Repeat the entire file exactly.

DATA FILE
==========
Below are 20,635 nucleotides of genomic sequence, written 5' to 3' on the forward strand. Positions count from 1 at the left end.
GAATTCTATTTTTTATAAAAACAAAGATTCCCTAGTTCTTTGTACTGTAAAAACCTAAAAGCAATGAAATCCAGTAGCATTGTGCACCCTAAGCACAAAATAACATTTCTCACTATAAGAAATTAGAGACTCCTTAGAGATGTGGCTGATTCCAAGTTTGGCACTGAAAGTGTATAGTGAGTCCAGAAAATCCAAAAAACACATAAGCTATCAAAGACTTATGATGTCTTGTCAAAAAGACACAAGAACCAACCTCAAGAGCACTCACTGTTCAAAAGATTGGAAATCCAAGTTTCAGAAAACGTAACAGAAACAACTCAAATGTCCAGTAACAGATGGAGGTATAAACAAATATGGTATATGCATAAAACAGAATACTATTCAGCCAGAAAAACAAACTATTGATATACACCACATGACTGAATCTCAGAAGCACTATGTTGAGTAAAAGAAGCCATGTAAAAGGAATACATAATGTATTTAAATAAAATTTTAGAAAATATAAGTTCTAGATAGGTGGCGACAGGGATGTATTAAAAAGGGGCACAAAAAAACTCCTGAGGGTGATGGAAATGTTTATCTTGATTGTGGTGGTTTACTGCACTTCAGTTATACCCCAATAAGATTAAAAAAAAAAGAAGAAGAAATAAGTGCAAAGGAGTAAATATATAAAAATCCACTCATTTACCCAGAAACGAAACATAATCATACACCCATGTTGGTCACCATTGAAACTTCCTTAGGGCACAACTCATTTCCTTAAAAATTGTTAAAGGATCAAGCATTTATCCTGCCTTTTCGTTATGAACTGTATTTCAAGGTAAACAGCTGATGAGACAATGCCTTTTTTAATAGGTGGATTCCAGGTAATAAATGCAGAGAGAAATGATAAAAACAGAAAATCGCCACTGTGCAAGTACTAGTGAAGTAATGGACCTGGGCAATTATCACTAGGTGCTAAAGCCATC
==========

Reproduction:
Below are 20,635 nucleotides of genomic sequence, written 5' to 3' on the forward strand. Positions count from 1 at the left end.
GAATTCTATTTTTTATAAAAACAAAGATTCCCTAGTTCTTTGTACTGTAAAAACCTAAAAGCAATGAAATCCAGTAGCATTGTGCACCCTAAGCACAAAATAACATTTCTCACTATAAGAAATTAGAGACTCCTTAGAGATGTGGCTGATTCCAAGTTTGGCACTGAAAGTGTATAGTGAGTCCAGAAAATCCAAAAAACACATAAGCTATCAAAGACTTATGATGTCTTGTCAAAAAGACACAAGAACCAACCTCAAGAGCACTCACTGTTCAAAAGATTGGAAATCCAAGTTTCAGAAAACGTAACAGAAACAACTCAAATGTCCAGTAACAGATGGAGGTATAAACAAATATGGTATATGCATAAAACAGAATACTATTCAGCCAGAAAAACAAACTATTGATATACACCACATGACTGAATCTCAGAAGCACTATGTTGAGTAAAAGAAGCCATGTAAAAGGAATACATAATGTATTTAAATAAAATTTTAGAAAATATAAGTTCTAGATAGGTGGCGACAGGGATGTATTAAAAAGGGGCACAAAAAAACTCCTGAGGGTGATGGAAATGTTTATCTTGATTGTGGTGGTTTACTGCACTTCAGTTATACCCCAATAAGATTAAAAAAAAAAGAAGAAGAAATAAGTGCAAAGGAGTAAATATATAAAAATCCACTCATTTACCCAGAAACGAAACATAATCATACACCCATGTTGGTCACCATTGAAACTTCCTTAGGGCACAACTCATTTCCTTAAAAATTGTTAAAGGATCAAGCATTTATCCTGCCTTTTCGTTATGAACTGTATTTCAAGGTAAACAGCTGATGAGACAATGCCTTTTTTAATAGGTGGATTCCAGGTAATAAATGCAGAGAGAAATGATAAAAACAGAAAATCGCCACTGTGCAAGTACTAGTGAAGTAATGGACCTGGGCAATTATCACTAGGTGCTAAAGCCATC